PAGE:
The Primeira Divisão 1938/39 was the first official season and now also officially determined the Portuguese Champion. The Campeonato de Portugal, which had previously awarded the championship title, was discontinued. In contrast, the Taça de Portugal (Portuguese for Cup of Portugal) was founded. In the first season, eight teams took part again, four of them from the capital Lisbon (Benfica, Belenenses, Casa Pia AC and Sporting). FC Porto nevertheless won the championship by one point ahead of Sporting Lisbon. Although World War II began in Europe, the league continued undisturbed due to Portugal’s neutrality. Ten teams took part in the following season, Porto defending the title. Sporting Lisbon won their first championship in the 1940/41 season after three runners-up championships, in which only eight teams took part. In the same season, Sporting also won the trophy for the first time, making it the first double in Portuguese football. In the following seasons the number of participants increased and decreased. In the season 1945/46 Belenenses Lisbon under coach Augusto Silva won the championship for the only time so far. Augusto Silva was the first Portuguese coach to win the championship, before that all championships were won by Hungarian coaches.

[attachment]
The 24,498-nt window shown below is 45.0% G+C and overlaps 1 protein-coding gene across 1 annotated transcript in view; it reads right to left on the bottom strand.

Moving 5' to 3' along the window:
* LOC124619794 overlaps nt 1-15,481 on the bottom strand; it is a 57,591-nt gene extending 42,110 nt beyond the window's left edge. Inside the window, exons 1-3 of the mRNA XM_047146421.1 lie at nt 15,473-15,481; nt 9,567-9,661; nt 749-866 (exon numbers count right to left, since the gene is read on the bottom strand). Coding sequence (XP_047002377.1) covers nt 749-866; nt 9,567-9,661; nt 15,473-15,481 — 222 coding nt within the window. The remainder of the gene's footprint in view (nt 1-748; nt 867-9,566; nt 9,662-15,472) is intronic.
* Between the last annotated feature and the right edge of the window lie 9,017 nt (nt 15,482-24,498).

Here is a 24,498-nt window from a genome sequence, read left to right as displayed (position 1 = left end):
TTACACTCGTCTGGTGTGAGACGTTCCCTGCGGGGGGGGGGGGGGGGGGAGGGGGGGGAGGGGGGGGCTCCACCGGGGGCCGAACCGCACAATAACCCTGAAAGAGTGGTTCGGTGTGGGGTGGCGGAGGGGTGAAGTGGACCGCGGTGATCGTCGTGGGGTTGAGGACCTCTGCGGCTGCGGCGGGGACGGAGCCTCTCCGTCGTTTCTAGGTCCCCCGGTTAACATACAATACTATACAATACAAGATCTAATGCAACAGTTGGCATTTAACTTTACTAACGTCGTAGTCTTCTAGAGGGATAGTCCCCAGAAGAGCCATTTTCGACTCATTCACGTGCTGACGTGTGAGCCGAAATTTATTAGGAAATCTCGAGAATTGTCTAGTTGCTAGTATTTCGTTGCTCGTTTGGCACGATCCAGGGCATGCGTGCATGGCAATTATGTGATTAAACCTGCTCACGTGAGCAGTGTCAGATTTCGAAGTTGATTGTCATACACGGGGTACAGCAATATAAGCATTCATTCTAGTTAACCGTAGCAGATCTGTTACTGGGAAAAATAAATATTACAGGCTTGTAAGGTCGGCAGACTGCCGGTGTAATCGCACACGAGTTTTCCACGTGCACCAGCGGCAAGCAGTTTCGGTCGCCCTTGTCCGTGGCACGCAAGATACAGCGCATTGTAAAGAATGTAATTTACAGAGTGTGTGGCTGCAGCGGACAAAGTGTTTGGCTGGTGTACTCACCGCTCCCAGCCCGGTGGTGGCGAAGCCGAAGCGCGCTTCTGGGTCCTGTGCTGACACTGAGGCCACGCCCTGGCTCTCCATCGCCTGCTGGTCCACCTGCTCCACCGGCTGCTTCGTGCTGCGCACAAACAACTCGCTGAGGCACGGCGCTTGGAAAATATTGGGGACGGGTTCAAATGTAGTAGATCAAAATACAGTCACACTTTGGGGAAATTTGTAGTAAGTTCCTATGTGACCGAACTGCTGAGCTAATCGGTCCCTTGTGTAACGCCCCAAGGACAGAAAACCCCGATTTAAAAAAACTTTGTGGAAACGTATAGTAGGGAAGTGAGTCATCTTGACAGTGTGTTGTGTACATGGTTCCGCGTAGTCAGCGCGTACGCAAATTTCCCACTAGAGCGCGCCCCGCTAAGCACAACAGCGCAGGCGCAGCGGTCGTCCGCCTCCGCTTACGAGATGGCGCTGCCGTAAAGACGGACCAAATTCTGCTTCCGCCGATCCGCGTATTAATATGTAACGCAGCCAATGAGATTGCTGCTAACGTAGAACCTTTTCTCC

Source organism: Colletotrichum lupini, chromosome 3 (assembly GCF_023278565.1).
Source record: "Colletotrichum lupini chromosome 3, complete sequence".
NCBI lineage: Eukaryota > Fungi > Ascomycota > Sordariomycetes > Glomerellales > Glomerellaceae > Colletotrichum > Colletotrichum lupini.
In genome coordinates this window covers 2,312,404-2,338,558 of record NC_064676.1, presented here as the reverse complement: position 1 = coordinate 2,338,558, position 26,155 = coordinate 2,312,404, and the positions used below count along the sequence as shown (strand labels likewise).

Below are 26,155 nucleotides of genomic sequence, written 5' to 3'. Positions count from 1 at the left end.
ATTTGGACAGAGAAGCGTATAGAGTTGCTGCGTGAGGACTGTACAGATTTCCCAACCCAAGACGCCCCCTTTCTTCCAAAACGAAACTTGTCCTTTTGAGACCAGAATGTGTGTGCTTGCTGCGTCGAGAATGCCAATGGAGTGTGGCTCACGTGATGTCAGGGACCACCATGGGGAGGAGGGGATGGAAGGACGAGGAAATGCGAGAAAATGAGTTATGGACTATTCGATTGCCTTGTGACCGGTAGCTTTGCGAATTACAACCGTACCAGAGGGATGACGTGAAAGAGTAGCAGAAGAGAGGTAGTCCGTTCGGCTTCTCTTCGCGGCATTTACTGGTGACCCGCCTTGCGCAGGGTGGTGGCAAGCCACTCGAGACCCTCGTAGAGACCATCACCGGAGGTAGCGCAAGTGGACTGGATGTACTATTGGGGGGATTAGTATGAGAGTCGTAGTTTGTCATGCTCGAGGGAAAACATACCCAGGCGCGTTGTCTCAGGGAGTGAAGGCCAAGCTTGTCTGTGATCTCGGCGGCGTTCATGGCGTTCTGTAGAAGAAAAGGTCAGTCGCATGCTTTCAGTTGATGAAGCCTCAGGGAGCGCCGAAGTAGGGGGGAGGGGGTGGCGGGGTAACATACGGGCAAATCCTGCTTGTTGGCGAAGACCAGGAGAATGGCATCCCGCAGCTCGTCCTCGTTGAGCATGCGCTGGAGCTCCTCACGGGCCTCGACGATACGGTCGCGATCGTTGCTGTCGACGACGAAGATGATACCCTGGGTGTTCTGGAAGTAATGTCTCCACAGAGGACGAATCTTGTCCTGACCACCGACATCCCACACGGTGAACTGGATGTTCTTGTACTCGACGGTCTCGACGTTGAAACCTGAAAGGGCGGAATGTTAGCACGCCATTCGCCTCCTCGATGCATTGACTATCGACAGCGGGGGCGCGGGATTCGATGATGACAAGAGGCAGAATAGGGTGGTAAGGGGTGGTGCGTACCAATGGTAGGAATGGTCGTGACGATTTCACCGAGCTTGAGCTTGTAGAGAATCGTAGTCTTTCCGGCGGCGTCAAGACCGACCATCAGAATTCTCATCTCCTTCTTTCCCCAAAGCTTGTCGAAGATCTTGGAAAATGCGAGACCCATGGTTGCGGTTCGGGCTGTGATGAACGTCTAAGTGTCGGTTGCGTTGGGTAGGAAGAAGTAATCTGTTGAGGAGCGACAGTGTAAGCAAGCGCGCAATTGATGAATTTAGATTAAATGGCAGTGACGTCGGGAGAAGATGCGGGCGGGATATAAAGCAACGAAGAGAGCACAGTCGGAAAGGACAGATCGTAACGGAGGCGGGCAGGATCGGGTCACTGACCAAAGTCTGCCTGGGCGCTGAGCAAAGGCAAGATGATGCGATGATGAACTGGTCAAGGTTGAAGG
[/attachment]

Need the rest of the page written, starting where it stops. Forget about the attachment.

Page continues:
Since 2005

Up to the 2005/06 season, the professional league consisted of 18 clubs, which is why the four last placed clubs, Belenenses Lisbon, Rio Ave FC, Vitória Guimarães and FC Penafiel, were relegated this season and only two clubs, SC Beira Mar and CD Aves, were promoted. The reduction in the size of the league means fewer match days in a season, which is of particular benefit to the teams competing in European competitions. The Portuguese federation hopes that this will improve the overall sporting performance of the league.

For the 2014/15 season, the league was again expanded to 18 clubs. One of the reasons for this was that Boavista Porto had successfully appealed against the forced relegation of 2008 and was again awarded a place in the Primeira League. Regular relegates were SC Olhanense at the bottom of the table, regular promoted (along with Boavista, who played in the 8-seater 3rd division) were Moreirense FC and FC Penafiel. The penultimate in the table, FC Pacos de Ferreira, managed to keep their class in relegation matches against the third in the Segunda Liga, CD Aves.

The country’s teams regularly play at the top of European competitions, which is also reflected in the UEFA five-year ranking: FC Porto won the UEFA Champions League in 1987 and 2004 and the UEFA Cup and UEFA Europa League in 2003 and 2011 respectively. The victories of the two major clubs from Lisbon are somewhat longer ago: Benfica Lisbon, the Portuguese record champion, won the European Cup of Champions in 1961 and 1962 and Sporting Lisbon the European Cup of Cup Winners in 1964. In the 2010/11 season, three teams (Benfica Lisbon, FC Porto and Sporting Braga) reached the Europa League semi-finals for the first time. Braga beat Benfica in the all-Portuguese semi-final. FC Porto eliminated FC Villarreal in the second semi-final. This made Portugal the fifth nation, after Germany, England, Italy and Spain, to put two teams in a European final. FC Porto beat Sporting Braga 1-0 in the final.